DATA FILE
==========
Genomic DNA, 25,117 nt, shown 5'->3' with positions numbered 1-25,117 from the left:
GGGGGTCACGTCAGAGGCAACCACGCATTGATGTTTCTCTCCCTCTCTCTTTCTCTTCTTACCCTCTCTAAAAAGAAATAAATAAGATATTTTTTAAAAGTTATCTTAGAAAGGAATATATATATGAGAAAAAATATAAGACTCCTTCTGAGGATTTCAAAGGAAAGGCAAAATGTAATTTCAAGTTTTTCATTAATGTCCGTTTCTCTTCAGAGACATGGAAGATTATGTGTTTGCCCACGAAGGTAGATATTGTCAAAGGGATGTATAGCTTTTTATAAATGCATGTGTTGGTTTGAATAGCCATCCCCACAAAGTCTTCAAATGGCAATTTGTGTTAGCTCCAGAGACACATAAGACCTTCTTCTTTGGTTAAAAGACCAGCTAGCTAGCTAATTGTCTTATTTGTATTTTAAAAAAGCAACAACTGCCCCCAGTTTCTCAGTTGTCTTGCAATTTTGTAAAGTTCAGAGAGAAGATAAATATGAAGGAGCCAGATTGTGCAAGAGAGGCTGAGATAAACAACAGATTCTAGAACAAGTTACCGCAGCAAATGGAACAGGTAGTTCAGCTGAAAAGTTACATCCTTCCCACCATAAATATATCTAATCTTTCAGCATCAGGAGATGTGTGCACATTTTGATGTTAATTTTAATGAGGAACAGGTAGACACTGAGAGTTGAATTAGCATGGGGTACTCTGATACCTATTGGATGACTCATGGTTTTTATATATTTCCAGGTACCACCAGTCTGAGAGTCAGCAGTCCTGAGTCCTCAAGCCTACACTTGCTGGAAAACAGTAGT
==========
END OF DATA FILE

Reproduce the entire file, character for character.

Genomic DNA, 25,117 nt, shown 5'->3' with positions numbered 1-25,117 from the left:
GGGGGTCACGTCAGAGGCAACCACGCATTGATGTTTCTCTCCCTCTCTCTTTCTCTTCTTACCCTCTCTAAAAAGAAATAAATAAGATATTTTTTAAAAGTTATCTTAGAAAGGAATATATATATGAGAAAAAATATAAGACTCCTTCTGAGGATTTCAAAGGAAAGGCAAAATGTAATTTCAAGTTTTTCATTAATGTCCGTTTCTCTTCAGAGACATGGAAGATTATGTGTTTGCCCACGAAGGTAGATATTGTCAAAGGGATGTATAGCTTTTTATAAATGCATGTGTTGGTTTGAATAGCCATCCCCACAAAGTCTTCAAATGGCAATTTGTGTTAGCTCCAGAGACACATAAGACCTTCTTCTTTGGTTAAAAGACCAGCTAGCTAGCTAATTGTCTTATTTGTATTTTAAAAAAGCAACAACTGCCCCCAGTTTCTCAGTTGTCTTGCAATTTTGTAAAGTTCAGAGAGAAGATAAATATGAAGGAGCCAGATTGTGCAAGAGAGGCTGAGATAAACAACAGATTCTAGAACAAGTTACCGCAGCAAATGGAACAGGTAGTTCAGCTGAAAAGTTACATCCTTCCCACCATAAATATATCTAATCTTTCAGCATCAGGAGATGTGTGCACATTTTGATGTTAATTTTAATGAGGAACAGGTAGACACTGAGAGTTGAATTAGCATGGGGTACTCTGATACCTATTGGATGACTCATGGTTTTTATATATTTCCAGGTACCACCAGTCTGAGAGTCAGCAGTCCTGAGTCCTCAAGCCTACACTTGCTGGAAAACAGTAGT